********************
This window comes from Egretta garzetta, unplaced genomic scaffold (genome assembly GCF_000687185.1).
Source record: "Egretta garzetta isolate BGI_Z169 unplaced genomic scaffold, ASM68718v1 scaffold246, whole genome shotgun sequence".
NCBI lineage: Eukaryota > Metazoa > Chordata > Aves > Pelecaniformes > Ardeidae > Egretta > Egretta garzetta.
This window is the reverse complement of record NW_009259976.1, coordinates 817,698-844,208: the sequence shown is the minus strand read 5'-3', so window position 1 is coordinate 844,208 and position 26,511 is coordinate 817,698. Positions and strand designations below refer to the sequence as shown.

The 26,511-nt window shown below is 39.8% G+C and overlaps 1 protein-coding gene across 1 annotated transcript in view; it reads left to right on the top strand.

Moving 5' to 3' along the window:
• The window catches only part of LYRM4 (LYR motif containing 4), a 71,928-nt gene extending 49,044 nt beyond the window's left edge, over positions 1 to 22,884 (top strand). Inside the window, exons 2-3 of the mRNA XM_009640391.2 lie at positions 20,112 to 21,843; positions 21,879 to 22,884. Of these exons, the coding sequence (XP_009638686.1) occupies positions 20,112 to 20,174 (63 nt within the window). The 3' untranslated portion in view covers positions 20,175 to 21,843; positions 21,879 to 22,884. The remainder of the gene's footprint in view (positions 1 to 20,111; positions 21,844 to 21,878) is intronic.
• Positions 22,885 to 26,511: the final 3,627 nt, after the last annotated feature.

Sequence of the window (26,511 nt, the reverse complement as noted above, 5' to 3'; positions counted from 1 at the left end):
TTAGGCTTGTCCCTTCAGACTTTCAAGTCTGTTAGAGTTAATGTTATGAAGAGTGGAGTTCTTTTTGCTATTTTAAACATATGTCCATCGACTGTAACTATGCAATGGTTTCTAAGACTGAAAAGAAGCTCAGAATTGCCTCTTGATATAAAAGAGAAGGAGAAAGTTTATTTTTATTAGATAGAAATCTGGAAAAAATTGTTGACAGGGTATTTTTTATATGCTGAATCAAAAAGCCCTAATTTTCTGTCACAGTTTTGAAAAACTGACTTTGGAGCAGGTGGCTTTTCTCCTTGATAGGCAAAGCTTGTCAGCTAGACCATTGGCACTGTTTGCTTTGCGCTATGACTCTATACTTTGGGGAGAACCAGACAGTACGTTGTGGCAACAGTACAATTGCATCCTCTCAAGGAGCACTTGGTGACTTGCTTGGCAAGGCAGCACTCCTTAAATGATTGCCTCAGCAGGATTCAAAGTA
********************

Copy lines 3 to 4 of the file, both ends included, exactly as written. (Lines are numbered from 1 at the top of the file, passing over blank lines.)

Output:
NCBI lineage: Eukaryota > Metazoa > Chordata > Aves > Pelecaniformes > Ardeidae > Egretta > Egretta garzetta.
This window is the reverse complement of record NW_009259976.1, coordinates 817,698-844,208: the sequence shown is the minus strand read 5'-3', so window position 1 is coordinate 844,208 and position 26,511 is coordinate 817,698. Positions and strand designations below refer to the sequence as shown.